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Barcodes are beginning to stick

By Jason Walton, Change Management Lead, BID Initiative

Oct 22, 2015

Posted in , ,

A mother removes a sticker from her child’s health card. The act in and of itself seems harmless enough, but the motivation at the center of her decision is what the BID Initiative is not only trying to determine, but influence.

On a recent trip to Arusha, Tanzania, I had an opportunity to reflect with the BID Initiative team and nurses at Ngaranaro Health Center. Shortly after we introduced the immunization registry and the accompanying barcodes, we observed and listened to health workers telling us that mothers were removing the barcode stickers affixed to their child’s health card. The reasons included confusion as to what they were used for, objections from the family, or even linking the barcode to freemasons.

In response, the BID Initiative team quickly mobilized to develop communications materials, including  posters that were distributed to the health centers and talking points tailored to help the health workers better explain the introduction and purpose of the barcode stickers.

Translation reads: Now child health cards will have an identification number (barcode). This allows nurses to simplify processes and get a child’s vaccine information quickly. The aim is to improve immunization services in the country.

Education and raising awareness were at the center of our response strategy. The nurses at Ngaranaro promptly adopted these resources and devoted part of the daily health education session to talking about the barcodes and their benefits when placed on the child health cards.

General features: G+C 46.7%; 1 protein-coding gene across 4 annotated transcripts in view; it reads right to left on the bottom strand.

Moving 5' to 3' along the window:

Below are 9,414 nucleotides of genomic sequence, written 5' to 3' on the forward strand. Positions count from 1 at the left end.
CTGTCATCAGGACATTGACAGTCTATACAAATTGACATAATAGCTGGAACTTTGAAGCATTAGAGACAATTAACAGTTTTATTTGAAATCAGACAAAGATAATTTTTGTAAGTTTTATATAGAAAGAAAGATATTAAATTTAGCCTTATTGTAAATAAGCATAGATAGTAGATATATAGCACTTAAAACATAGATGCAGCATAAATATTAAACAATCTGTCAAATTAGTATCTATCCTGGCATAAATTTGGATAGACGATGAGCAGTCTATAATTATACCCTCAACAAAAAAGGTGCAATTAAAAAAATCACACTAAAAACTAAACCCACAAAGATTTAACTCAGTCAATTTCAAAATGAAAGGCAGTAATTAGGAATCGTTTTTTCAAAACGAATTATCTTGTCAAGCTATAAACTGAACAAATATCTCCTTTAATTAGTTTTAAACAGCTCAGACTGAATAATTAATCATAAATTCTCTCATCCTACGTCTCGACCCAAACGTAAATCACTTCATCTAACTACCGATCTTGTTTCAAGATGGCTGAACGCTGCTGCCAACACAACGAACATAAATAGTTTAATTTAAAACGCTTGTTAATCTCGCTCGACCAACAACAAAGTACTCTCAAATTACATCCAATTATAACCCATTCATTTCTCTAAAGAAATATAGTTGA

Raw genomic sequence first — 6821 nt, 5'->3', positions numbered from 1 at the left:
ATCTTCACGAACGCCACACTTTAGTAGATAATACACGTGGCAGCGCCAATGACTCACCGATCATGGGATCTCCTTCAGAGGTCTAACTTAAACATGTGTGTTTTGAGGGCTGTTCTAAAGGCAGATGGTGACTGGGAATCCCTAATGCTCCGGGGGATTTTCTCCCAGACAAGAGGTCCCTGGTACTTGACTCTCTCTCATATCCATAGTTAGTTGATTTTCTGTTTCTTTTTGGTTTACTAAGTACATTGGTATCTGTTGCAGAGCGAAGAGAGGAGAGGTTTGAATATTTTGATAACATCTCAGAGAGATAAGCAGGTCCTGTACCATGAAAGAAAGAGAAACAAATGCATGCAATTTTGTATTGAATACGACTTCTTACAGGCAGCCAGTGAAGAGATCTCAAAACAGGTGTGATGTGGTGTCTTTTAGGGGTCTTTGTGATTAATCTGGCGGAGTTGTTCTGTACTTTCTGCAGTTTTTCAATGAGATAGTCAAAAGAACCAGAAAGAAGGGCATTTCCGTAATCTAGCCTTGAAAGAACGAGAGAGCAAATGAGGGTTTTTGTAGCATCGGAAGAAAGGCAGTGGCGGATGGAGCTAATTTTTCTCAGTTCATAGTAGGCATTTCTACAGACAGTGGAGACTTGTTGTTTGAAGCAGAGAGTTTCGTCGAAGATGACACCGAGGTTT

And while the structured discussion helped educate mothers who were present during the early morning health education session, nurses also took to a more targeted approach when a mother presented a card that had a barcode removed. Despite having a tremendous queue of children waiting for immunizations, they would take time to discuss the barcodes with the mothers and work with them to ensure they understood the significance of replacing the barcode sticker and making sure that it stays on the health card.

This strategy proved to be quite effective as Ngaranaro sees over 100 children per immunization day. Therefore, the efficiency with which they can process each child is paramount. In talking with the nurses during my visit, they mentioned that the issue with the barcodes seemed to be diminishing; moreover, the mothers we spoke to also seemed to indicate that they had limited reservations to the introduction of the stickers. We’ve also heard about growing acceptance of barcodes in other facilities, including the Mareu health center, 50 kilometers outside of Arusha.

Sharing Ngaranaro’s experience with other health centers, particularly high-volume facilities, will hopefully will prove beneficial as they prepare to introduce the barcodes as part of the BID Initiative’s continued rollout.

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